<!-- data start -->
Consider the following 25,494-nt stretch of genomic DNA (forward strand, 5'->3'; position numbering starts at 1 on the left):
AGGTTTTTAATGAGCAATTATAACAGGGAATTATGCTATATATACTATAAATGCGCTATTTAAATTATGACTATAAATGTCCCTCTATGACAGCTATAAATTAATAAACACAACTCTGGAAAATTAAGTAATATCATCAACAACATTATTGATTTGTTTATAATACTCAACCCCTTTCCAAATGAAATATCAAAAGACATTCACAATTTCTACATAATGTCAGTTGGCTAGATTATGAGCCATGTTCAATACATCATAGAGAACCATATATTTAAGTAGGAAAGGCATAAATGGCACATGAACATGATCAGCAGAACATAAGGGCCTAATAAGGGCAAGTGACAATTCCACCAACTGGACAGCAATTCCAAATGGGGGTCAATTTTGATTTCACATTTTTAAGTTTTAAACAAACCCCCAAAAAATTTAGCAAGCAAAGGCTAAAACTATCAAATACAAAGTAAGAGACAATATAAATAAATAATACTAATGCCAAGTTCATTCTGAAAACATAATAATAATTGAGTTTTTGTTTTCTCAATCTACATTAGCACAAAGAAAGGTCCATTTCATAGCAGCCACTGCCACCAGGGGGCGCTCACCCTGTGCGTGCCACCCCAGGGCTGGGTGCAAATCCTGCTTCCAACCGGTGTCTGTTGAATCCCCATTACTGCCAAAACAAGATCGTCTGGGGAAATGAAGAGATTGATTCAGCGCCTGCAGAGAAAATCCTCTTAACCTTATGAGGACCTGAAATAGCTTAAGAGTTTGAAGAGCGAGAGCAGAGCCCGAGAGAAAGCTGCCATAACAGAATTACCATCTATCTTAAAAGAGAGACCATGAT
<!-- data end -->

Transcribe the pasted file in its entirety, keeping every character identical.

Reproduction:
Consider the following 25,494-nt stretch of genomic DNA (forward strand, 5'->3'; position numbering starts at 1 on the left):
AGGTTTTTAATGAGCAATTATAACAGGGAATTATGCTATATATACTATAAATGCGCTATTTAAATTATGACTATAAATGTCCCTCTATGACAGCTATAAATTAATAAACACAACTCTGGAAAATTAAGTAATATCATCAACAACATTATTGATTTGTTTATAATACTCAACCCCTTTCCAAATGAAATATCAAAAGACATTCACAATTTCTACATAATGTCAGTTGGCTAGATTATGAGCCATGTTCAATACATCATAGAGAACCATATATTTAAGTAGGAAAGGCATAAATGGCACATGAACATGATCAGCAGAACATAAGGGCCTAATAAGGGCAAGTGACAATTCCACCAACTGGACAGCAATTCCAAATGGGGGTCAATTTTGATTTCACATTTTTAAGTTTTAAACAAACCCCCAAAAAATTTAGCAAGCAAAGGCTAAAACTATCAAATACAAAGTAAGAGACAATATAAATAAATAATACTAATGCCAAGTTCATTCTGAAAACATAATAATAATTGAGTTTTTGTTTTCTCAATCTACATTAGCACAAAGAAAGGTCCATTTCATAGCAGCCACTGCCACCAGGGGGCGCTCACCCTGTGCGTGCCACCCCAGGGCTGGGTGCAAATCCTGCTTCCAACCGGTGTCTGTTGAATCCCCATTACTGCCAAAACAAGATCGTCTGGGGAAATGAAGAGATTGATTCAGCGCCTGCAGAGAAAATCCTCTTAACCTTATGAGGACCTGAAATAGCTTAAGAGTTTGAAGAGCGAGAGCAGAGCCCGAGAGAAAGCTGCCATAACAGAATTACCATCTATCTTAAAAGAGAGACCATGAT